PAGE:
RW
Member
A big change for United in the NYC market to ostensibly better serve its customers and base. Everyone talking about this is mostly discussing the impacts of those customers in NYC, but almost seemingly forget there’s a lot of traffic coming from northern NJ. By moving a P.S. product to EWR and away from JFK, United stands to gain passengers and business contracts for those who JFK and LGA are just not convenient. Also, by being the only premium transcon product out of EWR, competition for those dollars that don’t want to cross the Hudson will be less. I think… Read more »
Nick Barnard
Member

IAD? Perhaps United will sell their whole operation there to Delta, but DL won’t take it over until they’ve rebuilt the terminals themselves.

RW
Member

Ha. IAD is a mess. The best thing to do is to raze the C & D terminals and build anew. Kind of surprised United’s let IAD become and remain the mess that it is. I don’t think transcon PS service from SFO/LAX-IAD will solve any problems though, but it does make for some interesting connections that are not easily reachable direct from SFO or LAX: DBX, IST (though TK is doing that route now), other places in the Middle East and Africa, Greece …

hsano
Member

I’ve been flying LAX-BOS/MHT since I moved to LA in 1982. Pre-merger, I used to connect through ORD or IAD, and occasionally through SFO. I’ve grown to like connecting through EWR.

Brett, with all LAX-EWR flights shifting to p.s., do you think this will affect prices on connecting flights? Even if not directly, indirectly through fewer seats per plane in the p.s. configuration?

JoEllen
Guest
Of course nothing is said about the 200 UAL airport employees or the 71 mechanics that are employed at JFK. I’m sure employees that live on Long Island or in Queens, Brooklyn, Bronx, Westchester will be fine with the two hour drive to EWR every day and then back another two hours if Can’tinental can even accommodate a fraction of them. Hmmmm, 4 hours of driving, gas, high tolls and car wear and tear will be soooo welcome. Furthermore, I doubt that Can’tinental doing business as United can offer any jobs at LGA as well, “no vacancy”. They don’t care… Read more »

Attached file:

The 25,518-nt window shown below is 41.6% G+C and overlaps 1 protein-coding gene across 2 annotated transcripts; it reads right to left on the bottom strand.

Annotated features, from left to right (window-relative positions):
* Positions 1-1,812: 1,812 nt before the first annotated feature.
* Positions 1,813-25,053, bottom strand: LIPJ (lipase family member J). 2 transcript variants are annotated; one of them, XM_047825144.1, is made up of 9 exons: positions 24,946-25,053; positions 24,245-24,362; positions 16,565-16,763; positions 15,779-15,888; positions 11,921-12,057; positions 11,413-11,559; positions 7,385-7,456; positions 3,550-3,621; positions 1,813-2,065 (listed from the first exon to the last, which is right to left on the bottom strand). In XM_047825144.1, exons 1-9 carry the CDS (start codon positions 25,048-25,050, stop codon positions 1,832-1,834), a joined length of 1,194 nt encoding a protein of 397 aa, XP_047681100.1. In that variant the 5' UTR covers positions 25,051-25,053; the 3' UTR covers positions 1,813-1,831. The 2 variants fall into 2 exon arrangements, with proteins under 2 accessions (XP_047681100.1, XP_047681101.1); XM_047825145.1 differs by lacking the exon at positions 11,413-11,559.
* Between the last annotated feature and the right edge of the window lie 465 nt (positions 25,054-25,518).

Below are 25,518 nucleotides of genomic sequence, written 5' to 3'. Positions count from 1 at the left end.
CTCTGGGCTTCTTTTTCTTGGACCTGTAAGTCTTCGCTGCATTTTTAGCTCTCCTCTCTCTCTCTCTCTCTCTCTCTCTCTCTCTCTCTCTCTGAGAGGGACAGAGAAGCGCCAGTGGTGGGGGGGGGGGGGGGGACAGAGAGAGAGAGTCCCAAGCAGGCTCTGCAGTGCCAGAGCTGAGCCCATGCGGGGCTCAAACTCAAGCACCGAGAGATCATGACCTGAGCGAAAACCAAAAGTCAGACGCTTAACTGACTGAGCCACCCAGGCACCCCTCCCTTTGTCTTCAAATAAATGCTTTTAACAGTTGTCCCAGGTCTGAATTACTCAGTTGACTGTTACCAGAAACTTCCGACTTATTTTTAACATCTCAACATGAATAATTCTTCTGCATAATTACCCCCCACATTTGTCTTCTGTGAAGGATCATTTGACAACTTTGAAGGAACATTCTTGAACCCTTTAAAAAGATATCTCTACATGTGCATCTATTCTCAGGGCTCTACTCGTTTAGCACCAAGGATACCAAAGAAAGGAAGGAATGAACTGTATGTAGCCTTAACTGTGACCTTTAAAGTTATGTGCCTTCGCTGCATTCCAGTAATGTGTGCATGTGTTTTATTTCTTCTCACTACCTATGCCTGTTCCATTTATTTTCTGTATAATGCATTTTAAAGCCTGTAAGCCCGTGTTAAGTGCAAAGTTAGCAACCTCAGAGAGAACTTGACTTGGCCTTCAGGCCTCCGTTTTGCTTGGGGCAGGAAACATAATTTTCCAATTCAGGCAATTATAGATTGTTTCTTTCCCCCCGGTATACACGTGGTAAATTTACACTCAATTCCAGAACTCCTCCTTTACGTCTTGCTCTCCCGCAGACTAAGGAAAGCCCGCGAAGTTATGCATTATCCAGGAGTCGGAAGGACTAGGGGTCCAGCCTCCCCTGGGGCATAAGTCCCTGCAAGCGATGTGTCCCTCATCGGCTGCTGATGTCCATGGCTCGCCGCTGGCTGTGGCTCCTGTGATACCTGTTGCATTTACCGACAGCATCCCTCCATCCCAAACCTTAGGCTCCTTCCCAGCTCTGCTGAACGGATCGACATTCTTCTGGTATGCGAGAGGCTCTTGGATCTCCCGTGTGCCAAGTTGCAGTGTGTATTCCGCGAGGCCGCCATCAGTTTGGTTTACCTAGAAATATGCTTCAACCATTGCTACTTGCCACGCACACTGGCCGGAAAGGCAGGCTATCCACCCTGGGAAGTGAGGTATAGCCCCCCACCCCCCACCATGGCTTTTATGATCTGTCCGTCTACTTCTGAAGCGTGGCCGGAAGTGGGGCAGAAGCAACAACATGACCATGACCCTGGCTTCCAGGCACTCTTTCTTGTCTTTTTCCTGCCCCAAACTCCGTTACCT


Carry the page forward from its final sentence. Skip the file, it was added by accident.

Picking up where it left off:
Ascot
Guest

Once again JoEllen your comments are self serving. Companies need to adjust and make changes if they want to survive. Would you rather United not adjust their strategy or business plan and end up once again in Bankruptcy. The world changes. You would have probable complained about changes if you worked at a manufacturing plant making rotary phones.

JoEllen
Guest
Why does Can’tinental call it their “New York” destination when their planes are flying into a different state– New Jersey??? For those unfamiliar with geography, New Jersey IS NOT New York. The fact that Newark airport is convenient ONLY for the West Side of Manhattan is ridiculous. There is more to New York than the west side of New York City. There’s Brooklyn, Bronx, Queens, Westchester County, Long Island and western/southern Connecticut…….Millions of people that now will obviously fly Jet Blue, DL and AA from JFK. United was lucrative in these markets (flights are always full) and could have kept… Read more »
AL
Guest

^typical New Yorker.

Hey
Member

Also “typical” pre-merger United employee – as, seemingly, everything is an argument requiring name-calling.

JoEllen
Guest

what name calling. truth telling maybe, but not name calling.

JoEllen
Guest

What is a “typical” NYer ?

Alex Hill
Member
Good lord. Newark is a reasonably convenient airport for much of New York and is definitely in the New York area. It’s only the *most* convenient airport for the west side of Manhattan as well as the Jersey suburbs (which are just as much part of the New York City area as Westchester), but it’s a reasonable option for a much larger area. It’s not like JFK or LGA are highly convenient for much of New York except maybe LGA at no-traffic times (which is when exactly?) if you’re driving or taking a cab. And as for the airport being… Read more »
Vickie
Member
@JoEllen. yes, New Jersey is not “New York.” But to say that its not part of NYC area is personally just bull. I am from central NJ and I can name many people who commute to manhattan every day. In fact, the whole northern and central part of my state is a considered a suburb of the city. Just because there is a river in the way does not make us any less part of NYC like the white plains area or even more north of that, or long island. It all depends on what suburb or side of the… Read more »